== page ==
Spirituality can be found in the everyday experiences of life. Ashley Straw meets a man of God who searched for it during a two-month walk along the M62
ALTHOUGH motorway anoraks may enjoy fruitful hours in the service station cafe discussing facts about the M62, those of us with interests outside the realms of tarmac and blue signs are unlikely to have given the route much thought.
As one of the busiest roads in Britain, with around 100,000 cars passing through some sections each day, it is hardly a place that inspires a pleasant two-hour drive, let alone a two-month walk.
But that was exactly what Rev John Davies had in mind when he decided to trek the entire 107 miles from Hull to Liverpool.
During his unusual journey, the 45-year-old vicar, of Good Shepherd Church in West Derby, which serves the people of Norris Green and Croxteth, walked through Hull, Leeds, Manchester, Warrington and Liverpool and has written a book about his experiences along the way.
The idea came to him when he moved to Norris Green four years ago, just four years after entering the priesthood.
“I didn't know anyone so I thought the best way to get to know both people and the area was to walk around and observe closely what I saw,” he recalls.
“Along the way I spoke to people to find out their history and their stories about living here. I did that for a while and I wrote up the walks on my website for people to read and respond to.
“It was an interesting process and I found that a lot of people started to respond to this and even some ex-pats started to reminisce on the website.”
A little over a year ago, Rev Davies found out he had the opportunity to take a two-month sabbatical from the Church. While many priests take the opportunity to work in parishes abroad, inspired by the responses to his website, he came up with his M62 plan.
“When I got this chance for a break I thought I could visit some cities I don’t know anything about in a similar way to how I explored Norris Green,” he says.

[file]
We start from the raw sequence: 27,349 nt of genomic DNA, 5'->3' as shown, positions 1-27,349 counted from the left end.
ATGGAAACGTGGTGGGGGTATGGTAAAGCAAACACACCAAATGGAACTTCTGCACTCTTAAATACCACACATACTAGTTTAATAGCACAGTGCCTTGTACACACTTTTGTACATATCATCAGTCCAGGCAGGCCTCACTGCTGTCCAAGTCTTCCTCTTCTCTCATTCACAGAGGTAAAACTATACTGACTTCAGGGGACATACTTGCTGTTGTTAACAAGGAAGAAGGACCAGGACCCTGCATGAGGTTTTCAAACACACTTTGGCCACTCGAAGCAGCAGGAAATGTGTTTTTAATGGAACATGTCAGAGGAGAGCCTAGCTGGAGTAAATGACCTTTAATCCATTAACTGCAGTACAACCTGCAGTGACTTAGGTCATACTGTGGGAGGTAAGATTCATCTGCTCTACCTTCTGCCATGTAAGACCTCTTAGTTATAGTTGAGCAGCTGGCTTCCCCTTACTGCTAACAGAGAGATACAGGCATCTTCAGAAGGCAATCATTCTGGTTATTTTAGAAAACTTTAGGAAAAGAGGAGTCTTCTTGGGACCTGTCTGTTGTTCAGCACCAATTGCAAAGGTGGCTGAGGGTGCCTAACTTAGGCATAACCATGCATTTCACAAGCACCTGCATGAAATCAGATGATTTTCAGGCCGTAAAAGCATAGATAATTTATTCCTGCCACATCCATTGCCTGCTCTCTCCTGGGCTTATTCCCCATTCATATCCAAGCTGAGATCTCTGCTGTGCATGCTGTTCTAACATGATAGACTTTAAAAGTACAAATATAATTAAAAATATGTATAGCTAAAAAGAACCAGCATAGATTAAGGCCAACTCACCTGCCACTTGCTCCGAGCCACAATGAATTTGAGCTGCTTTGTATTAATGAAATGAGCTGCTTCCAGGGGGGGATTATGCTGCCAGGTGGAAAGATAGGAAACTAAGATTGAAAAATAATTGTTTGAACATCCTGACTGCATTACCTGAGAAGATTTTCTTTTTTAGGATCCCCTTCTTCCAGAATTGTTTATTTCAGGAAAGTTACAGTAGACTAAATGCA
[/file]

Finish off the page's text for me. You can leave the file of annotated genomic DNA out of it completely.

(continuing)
“I was keen to go through some northern cities to do a sort of compare and contrast of Liverpool. I thought the M62 would be an interesting route to take, directly across England from east to west, roughly following the motorway’s path.
“I enjoy walking around cities because there is a rich environment that is often consciously ignored and, if you do walk around with your eyes wide open, a lot of interesting things are revealed.”
The route took Rev Davies past the 260-year-old Stott Hall Farm, on the Pennine stretch, which stands on a 100ft-wide, mile-long traffic island between the two carriageways.
“There is a legend about this that says the farmer resisted the building of the motorway and so it had to be built round the farm, but the truth is that the motorway had to split because of the land was soft and the carriageways would have slipped. It was by coincidence that the farm was there,” he says.
“I met the farmer next door and he agreed to spend a day with me. It was fascinating. Being an urban lad, it shattered many of my preconceptions about the farming community. I would have thought they would have hated the motorway but they are quite philosophical about it.
“It has brought them good business, it helps with communication and they have just adapted to it being there.”
Rev Davies started his journey last September, beginning in the town of Hornsea, near Hull. His final few strides were along Crosby Beach on November 31, 2007.
“It was important to me that the journey brought me home and that it would teach me a few things that would show Liverpool in a different light. I always wanted to finish the route at the place I was born as my original home was in Waterloo, near the beach where I played as a kid. My parents still live there.”
The vicar was helped along the way by contacts from within the church as well as people he met on his journey. Every night he wrote an entry for his internet diary. Most of these form the basis of his book.
“It wasn't me being in role as a vicar on the walk, I didn't wear my dog collar or any of my clerical clothes.
“I think there is a lot of spirituality in every day life that we don’t notice – little things like doing an act of kindness, making you feel welcome, conversations that give you boosts in cafes and on the bus.
“I was hoping to find it and I hope that is what readers of the book will find – the spirituality of the everyday life.”
Rev Davies’ book Walking the M62 is available from www.lulu.com priced £7.99 or £3.75 for a downloadable version.
Article sourced from Liverpool Daily Post.co.uk